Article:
"The Father's Eyes 4:12" comes in next, much softer than the last track and makes you question what kind of band that you're listening to. But I like this, I think it's great that these guys are experimenting and trying to do different things than Band A and Band B. The vocals come in, but they come on top of a great melody that I would certainly lump with post-metal. Which is a good thing, by all means. The song ends on a sort of static in the background and upon it's listen I'll also have to highlight it. The disc's final track is the much heavier "Lucifer Effect 4:33" which kind of sounds by the numbers but has some technicality and a great melody throughout. There's a brief slowdown for atmosphere where the vocals go into the background... it's very hard to deny the melodies in this band. I only had this at a 4 star rating before, but after this second time I've really enjoyed it.

You know, these guys really have a lot of promise. They play along the same lines as what we've heard before, but it's seldom that you get as beautiful of riffs and as much experimenting that these guys do here on this EP. One can't say where this will lead them, but I hope they'll continue in this direction. As someone who usually only tolerates this kind of metal, I'd have to say that I like what they're doing here.

Check this one out on their bandcamp page: http://veragraceband.bandcamp.com/


Highlights: Restless King, The Father's Eyes, The Lucifer Effect (4 Tracks, 16:00)

9/10

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Odyssey - The Conscious Device EP (2012 Personal Interest) - A personal interest is something that piqued my curiosity. Obviously, the Tower is overflowing with these but I found these guys on the recommendation page for The Odious. "Prog Metal For Fans Of Dream Theater." Well, I like Dream Theater so I'm willing to give them a chance. It's a couple songs, what's the harm in it?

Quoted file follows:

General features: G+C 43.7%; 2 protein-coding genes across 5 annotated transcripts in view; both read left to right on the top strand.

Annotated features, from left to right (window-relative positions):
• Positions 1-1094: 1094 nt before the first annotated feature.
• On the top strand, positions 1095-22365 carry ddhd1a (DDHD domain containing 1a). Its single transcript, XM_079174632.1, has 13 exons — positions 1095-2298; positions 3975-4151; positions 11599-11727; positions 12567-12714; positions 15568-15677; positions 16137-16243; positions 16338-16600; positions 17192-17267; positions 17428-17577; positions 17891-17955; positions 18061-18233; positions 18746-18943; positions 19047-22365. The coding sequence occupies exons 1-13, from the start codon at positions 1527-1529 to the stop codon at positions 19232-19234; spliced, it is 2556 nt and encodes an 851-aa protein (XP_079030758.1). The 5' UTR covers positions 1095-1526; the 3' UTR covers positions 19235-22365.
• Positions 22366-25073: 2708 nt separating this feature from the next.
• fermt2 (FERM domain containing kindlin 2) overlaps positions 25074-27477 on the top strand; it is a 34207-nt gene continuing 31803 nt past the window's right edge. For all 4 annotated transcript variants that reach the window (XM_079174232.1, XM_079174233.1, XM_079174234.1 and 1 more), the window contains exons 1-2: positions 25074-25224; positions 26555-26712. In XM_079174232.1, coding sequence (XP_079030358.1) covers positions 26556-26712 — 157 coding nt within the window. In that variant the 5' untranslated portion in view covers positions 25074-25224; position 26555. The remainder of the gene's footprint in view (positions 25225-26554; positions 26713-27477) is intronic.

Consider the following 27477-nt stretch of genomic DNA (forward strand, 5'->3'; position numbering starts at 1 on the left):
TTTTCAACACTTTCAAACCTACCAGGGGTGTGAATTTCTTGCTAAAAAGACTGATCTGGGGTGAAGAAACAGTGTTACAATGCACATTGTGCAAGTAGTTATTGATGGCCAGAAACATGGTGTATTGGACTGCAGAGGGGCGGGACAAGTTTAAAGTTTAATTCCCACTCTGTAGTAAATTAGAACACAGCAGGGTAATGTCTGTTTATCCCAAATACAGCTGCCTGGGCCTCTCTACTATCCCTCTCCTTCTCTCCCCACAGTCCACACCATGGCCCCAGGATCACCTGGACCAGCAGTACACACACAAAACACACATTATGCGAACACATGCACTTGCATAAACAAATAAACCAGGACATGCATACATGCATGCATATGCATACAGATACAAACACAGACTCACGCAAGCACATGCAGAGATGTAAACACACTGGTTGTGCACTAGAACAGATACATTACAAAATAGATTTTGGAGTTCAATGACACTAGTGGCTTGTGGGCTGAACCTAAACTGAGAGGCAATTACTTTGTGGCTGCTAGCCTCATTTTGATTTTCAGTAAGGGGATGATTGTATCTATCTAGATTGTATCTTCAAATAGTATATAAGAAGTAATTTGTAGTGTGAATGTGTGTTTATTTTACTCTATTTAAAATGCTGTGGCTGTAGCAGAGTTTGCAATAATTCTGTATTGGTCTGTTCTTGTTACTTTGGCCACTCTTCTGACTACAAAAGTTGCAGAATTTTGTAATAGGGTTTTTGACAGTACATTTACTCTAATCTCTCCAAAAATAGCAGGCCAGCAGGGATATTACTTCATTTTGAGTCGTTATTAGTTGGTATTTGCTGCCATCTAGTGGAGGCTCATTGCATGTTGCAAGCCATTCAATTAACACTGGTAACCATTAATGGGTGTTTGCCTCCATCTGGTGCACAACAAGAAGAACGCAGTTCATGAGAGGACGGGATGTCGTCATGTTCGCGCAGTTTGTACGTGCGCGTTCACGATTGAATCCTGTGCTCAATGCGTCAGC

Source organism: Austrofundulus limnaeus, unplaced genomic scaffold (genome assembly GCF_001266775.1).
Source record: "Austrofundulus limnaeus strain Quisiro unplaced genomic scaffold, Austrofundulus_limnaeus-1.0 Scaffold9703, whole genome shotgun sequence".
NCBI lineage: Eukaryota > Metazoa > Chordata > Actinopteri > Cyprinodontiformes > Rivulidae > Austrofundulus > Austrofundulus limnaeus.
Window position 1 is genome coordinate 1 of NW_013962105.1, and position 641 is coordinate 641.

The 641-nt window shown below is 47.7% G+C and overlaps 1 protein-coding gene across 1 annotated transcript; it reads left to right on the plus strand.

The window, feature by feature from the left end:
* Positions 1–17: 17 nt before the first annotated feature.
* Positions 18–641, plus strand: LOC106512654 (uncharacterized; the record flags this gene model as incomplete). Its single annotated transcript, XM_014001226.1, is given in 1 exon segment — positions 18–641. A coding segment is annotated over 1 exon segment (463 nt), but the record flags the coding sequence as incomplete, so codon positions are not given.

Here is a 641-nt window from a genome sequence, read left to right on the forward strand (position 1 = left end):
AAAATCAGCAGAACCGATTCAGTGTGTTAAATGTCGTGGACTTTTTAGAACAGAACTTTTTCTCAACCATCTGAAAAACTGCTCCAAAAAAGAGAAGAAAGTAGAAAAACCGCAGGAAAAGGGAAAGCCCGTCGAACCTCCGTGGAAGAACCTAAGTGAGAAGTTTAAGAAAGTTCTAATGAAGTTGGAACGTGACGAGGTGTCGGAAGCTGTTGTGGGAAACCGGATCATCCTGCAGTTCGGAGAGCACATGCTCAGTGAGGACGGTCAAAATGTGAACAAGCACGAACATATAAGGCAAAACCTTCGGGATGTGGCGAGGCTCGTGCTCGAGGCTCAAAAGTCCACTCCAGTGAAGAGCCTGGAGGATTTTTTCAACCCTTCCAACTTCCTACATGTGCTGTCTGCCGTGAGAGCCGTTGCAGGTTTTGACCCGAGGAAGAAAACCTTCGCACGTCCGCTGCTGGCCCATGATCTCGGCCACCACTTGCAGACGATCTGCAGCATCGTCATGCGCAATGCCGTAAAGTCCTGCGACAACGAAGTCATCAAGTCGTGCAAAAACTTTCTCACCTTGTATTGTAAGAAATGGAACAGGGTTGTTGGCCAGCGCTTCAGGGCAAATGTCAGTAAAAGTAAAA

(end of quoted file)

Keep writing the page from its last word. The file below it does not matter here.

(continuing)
And obviously, there's no harm in it. What I got was a twenty-four minute album composed of three songs. It's all instrumental but I couldn't see a place for vocals and it definitely works as an instrumental piece. The first track here is "Esoteric Synthesis 10:17" which seems to let prog and technicality play together like two young kids at the playground. The guitar melodies finally come in much in the same vein as Soul Cycle and really electrify the track. There's a light portion that comes right after, kind of mechanical but it works. But that's when the guitar comes back in, just laying down some really beautiful fucking melodies before something that sort of reminds of Metroid comes in along with pounding drums. There's a slight groove portion here now, kind of curious about that - but that's when some djent creeps up into the mix. Guitar comes back in to spark up the atmosphere some more. The djent portion seems a little weak and seems unnecessary. I also don't think it goes in well with the rest of the song. An atmosphere then begins as the track fades out.

"Via Domus 3:45" is a shorter track, showing that not all prog tracks need to be extensively long. Sometimes I do like to see what these guys can accomplish in radio-length. The track starts up slow but a solo breaks into it as it calms back down a bit. The solo portion comes back as the track warms up once again. I guess the realm point of orgasm comes towards the end with the guitars blazing and everything in high gear as everything calms for one last thump. I'd liken the whole thing to sex, with it's highs and lows and that final point of orgasm.